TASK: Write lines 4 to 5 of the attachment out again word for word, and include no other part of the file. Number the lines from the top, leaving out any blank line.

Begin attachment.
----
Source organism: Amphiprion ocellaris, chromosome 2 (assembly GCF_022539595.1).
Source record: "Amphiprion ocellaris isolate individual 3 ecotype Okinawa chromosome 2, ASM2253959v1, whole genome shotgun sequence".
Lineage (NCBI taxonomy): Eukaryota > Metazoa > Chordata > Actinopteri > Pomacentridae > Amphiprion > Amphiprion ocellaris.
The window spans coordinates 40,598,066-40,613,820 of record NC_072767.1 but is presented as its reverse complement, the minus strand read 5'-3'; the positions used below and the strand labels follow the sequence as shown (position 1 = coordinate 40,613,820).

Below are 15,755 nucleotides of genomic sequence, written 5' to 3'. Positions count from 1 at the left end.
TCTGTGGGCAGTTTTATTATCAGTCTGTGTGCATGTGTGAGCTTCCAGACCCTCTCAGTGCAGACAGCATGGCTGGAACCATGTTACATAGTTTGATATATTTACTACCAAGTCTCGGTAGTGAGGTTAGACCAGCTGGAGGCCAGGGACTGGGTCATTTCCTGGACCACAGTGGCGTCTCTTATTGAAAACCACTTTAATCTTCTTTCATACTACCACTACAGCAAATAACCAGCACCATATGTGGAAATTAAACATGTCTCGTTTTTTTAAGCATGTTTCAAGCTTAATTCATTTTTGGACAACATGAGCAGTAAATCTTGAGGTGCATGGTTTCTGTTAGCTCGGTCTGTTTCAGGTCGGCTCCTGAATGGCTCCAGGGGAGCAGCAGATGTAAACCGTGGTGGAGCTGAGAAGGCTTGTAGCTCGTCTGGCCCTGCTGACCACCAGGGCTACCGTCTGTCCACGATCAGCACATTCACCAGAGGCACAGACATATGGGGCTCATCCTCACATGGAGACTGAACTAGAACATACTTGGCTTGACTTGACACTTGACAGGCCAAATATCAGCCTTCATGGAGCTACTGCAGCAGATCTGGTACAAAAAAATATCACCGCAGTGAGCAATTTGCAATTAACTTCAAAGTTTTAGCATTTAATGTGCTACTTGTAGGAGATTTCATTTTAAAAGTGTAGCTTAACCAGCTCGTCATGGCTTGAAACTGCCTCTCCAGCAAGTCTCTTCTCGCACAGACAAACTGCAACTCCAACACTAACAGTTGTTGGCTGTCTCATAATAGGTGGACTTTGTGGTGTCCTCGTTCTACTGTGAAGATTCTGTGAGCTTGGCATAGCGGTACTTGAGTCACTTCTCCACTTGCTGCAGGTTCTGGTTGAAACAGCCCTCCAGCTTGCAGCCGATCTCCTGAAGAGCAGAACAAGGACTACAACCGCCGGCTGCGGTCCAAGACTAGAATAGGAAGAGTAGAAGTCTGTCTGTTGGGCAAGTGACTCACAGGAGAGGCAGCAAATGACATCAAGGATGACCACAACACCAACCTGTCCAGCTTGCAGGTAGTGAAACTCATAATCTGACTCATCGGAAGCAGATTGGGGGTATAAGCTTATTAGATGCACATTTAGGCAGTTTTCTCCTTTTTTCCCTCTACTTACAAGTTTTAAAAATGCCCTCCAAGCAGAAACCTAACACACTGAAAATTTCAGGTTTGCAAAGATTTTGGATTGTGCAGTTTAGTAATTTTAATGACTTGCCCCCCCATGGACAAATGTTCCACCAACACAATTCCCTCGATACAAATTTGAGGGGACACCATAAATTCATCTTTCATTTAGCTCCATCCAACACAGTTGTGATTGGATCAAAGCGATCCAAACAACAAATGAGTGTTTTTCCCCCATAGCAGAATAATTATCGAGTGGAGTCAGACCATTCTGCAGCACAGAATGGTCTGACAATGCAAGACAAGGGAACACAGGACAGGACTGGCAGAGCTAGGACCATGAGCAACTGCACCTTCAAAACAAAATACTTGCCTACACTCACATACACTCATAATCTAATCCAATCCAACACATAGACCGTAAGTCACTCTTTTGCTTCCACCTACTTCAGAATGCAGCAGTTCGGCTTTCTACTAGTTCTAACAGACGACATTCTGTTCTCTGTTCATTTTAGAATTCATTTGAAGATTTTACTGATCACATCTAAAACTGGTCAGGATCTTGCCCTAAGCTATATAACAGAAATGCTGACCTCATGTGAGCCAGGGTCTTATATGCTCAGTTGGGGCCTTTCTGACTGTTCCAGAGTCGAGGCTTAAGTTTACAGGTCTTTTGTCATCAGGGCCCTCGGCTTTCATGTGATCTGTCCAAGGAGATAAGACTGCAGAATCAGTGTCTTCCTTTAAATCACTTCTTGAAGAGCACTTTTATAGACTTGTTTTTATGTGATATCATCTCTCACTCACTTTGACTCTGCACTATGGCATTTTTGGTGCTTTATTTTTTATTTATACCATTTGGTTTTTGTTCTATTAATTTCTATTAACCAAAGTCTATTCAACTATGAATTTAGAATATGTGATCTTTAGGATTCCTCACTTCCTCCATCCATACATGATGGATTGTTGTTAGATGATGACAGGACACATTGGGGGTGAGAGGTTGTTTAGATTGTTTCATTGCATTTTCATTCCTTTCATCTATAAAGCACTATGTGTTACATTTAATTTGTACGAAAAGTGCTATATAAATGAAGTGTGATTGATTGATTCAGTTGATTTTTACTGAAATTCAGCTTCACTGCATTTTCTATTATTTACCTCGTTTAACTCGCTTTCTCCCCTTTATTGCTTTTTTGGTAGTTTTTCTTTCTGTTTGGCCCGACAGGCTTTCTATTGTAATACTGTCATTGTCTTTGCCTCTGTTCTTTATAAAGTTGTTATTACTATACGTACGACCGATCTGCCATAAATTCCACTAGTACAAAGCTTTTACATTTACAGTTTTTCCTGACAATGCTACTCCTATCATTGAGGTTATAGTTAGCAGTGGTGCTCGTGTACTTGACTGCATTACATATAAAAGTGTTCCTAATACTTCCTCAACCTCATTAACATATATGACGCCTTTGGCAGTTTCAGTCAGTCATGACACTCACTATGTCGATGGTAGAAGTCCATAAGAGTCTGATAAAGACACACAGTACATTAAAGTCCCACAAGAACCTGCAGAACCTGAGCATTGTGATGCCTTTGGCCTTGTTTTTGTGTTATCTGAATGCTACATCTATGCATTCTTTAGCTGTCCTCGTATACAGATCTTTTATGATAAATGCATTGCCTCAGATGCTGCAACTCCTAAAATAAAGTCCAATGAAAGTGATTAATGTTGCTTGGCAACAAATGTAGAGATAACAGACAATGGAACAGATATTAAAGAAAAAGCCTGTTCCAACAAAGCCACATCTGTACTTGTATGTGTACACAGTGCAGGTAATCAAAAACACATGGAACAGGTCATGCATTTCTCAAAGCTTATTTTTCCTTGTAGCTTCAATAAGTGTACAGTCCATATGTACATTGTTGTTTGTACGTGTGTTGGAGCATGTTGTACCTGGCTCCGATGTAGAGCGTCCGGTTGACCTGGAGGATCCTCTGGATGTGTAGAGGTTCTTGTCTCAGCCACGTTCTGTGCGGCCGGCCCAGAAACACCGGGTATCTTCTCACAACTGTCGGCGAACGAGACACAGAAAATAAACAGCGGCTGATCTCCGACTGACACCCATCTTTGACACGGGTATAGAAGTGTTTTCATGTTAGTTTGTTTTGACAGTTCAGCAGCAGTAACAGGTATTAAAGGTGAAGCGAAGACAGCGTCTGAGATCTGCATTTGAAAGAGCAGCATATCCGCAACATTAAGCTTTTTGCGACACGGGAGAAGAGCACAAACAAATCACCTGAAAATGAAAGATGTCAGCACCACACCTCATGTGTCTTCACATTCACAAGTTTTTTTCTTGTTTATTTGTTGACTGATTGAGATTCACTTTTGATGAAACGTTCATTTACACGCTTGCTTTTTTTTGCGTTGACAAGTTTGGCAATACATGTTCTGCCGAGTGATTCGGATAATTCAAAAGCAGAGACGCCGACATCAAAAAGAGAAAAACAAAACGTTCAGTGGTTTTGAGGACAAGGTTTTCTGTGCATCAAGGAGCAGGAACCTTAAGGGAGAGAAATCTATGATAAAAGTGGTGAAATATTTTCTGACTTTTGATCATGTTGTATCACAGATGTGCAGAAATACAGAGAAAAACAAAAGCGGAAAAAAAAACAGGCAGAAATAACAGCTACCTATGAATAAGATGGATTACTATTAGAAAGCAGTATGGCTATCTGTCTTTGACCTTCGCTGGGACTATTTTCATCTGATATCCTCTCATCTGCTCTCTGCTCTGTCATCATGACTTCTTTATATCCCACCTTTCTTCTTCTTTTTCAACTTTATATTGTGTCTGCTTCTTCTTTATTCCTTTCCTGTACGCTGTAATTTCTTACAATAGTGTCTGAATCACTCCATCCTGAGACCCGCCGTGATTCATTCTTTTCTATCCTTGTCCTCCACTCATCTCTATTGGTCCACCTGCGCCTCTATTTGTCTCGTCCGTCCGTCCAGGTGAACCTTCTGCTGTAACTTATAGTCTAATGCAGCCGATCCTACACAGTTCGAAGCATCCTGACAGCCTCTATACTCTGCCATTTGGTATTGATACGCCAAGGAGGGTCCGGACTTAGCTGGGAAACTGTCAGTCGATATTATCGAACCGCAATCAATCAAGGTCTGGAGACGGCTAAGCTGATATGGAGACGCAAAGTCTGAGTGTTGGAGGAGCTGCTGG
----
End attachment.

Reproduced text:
The window spans coordinates 40,598,066-40,613,820 of record NC_072767.1 but is presented as its reverse complement, the minus strand read 5'-3'; the positions used below and the strand labels follow the sequence as shown (position 1 = coordinate 40,613,820).

Below are 15,755 nucleotides of genomic sequence, written 5' to 3'. Positions count from 1 at the left end.